enrichment theory against the same Plaintiffs. The Defendants are
situated very differently with respect to Plaintiffs' unjust enrichment
claims, so the Court will proceed with a separate analysis as to each
II. SUMMARY JUDGMENT STANDARD
According to the Federal Rules of Civil Procedure, summary judgment is
proper "if the pleadings, depositions, answers to interrogatories and
admissions on file, together with the affidavits, if any, show that there
is no genuine issue as to any material fact and that the moving party is
entitled to a judgment as a matter of law." Fed.R.Civ.P. 56(c);
Kamler v. H/N Telecommunication Services. Inc., 305 F.3d 672,
677 (7th Cir. 2002). A genuine issue of material fact exists for trial
when a reasonable jury could return a verdict for the party opposing
summary judgment. Anderson v. Liberty Lobby. Inc.,
477 U.S. 242, 248 (1986); Hedberg v. Indiana Bell Tel. Co., 47 F.3d 928,
931 (7th Cir. 1995). When determining whether a genuine issue of material
fact exists, the Court considers the evidence and all proper inferences
therefrom in the light most favorable to the non-moving party. See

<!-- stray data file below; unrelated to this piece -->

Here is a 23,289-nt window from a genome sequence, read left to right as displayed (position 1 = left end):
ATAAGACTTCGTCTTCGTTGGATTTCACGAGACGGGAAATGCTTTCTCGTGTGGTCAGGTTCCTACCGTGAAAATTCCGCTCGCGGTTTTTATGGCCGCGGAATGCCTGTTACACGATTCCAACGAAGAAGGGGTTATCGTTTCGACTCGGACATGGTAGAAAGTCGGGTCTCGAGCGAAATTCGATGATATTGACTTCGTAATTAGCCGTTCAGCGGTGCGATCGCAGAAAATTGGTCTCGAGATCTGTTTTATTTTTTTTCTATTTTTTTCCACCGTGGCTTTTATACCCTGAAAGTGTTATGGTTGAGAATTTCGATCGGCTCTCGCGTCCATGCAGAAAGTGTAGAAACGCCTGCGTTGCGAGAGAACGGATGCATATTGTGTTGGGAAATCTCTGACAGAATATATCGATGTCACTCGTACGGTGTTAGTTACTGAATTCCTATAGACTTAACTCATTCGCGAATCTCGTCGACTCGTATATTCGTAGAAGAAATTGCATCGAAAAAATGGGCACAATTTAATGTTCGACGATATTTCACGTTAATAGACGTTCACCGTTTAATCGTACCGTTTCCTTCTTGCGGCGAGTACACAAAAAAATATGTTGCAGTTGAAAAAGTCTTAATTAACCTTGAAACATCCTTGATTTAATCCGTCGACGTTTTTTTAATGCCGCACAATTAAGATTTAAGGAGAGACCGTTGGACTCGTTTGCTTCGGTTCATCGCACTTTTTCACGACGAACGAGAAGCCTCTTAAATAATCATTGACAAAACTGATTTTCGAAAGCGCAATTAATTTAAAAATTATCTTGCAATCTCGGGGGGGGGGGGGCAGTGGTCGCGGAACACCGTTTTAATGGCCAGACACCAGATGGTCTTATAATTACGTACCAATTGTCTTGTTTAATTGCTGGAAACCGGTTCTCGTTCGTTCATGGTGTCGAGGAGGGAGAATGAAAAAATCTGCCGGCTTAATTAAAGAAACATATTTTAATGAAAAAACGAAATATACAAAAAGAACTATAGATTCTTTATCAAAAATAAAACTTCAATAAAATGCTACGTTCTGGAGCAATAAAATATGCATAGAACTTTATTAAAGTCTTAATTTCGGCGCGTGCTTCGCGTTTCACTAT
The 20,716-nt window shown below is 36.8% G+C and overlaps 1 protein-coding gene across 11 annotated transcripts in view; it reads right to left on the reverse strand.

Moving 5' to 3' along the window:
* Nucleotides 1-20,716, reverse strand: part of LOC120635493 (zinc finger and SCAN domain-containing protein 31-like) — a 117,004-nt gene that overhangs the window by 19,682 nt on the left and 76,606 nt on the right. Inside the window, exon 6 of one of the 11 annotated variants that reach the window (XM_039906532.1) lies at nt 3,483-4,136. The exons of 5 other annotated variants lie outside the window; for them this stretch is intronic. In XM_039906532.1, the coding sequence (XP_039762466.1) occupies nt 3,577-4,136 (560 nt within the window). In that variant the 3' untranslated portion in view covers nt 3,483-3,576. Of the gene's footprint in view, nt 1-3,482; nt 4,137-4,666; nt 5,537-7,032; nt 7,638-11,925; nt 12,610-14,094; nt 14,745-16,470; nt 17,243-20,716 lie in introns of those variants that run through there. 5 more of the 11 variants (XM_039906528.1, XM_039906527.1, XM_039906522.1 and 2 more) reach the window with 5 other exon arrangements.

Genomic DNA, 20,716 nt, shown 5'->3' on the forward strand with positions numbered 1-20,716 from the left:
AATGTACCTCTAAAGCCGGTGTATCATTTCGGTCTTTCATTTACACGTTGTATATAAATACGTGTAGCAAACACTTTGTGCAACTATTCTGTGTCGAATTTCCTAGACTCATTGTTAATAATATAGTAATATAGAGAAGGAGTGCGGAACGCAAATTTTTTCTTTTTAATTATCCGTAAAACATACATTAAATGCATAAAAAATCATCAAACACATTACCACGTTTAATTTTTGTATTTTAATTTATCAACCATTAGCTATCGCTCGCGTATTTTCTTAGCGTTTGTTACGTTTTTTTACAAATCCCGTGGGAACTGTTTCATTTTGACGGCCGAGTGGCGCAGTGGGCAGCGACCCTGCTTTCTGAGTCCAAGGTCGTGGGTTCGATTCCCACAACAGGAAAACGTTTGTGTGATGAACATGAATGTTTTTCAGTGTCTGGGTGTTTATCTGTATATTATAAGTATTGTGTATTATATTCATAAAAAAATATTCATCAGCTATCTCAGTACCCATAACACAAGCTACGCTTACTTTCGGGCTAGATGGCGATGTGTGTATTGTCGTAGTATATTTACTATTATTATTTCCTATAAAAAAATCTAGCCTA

Neuma, Inc. v. AMP. Inc. 259 F.3d 864, 871 (7th Cir. 2001).
Because the purpose of summary judgment is to isolate and dispose of
factually unsupported claims, the non-movant must set forth specific
facts showing that there is a genuine issue for trial in its response.
See Fed, R. Civ. P. 56(e); Michael v. St. Joseph County,
et al., 259 F.3d 842, 845 (7th Cir. 2001); Albiero v. City of
Kankakee, 246 F.3d 927, 932 (7th Cir. 2001). To successfully oppose
the motion for summary judgment, the non-movant must do more than raise a
"metaphysical doubt" as to the material facts, see Wolf v. Northwest
Ind. Symphony Soc'y, 250 F.3d 1136, 1141 (7th Cir. 2001) (citation
and quotation omitted), and instead must present definite, competent
evidence to rebut the motion. See Albiero, 246 F.3d at 932.
Rule 56(c) mandates the entry of summary judgment against a party "who
fails to make a showing sufficient to establish the existence of an
element essential to that party's case, and in which that
party will bear the burden of proof at trial." Celotex Corp.
v. Catrett, 477 U.S. 317, 322 (1986); see also Civil Liberties
for Urban Believers v. City of Chicago, 3 ...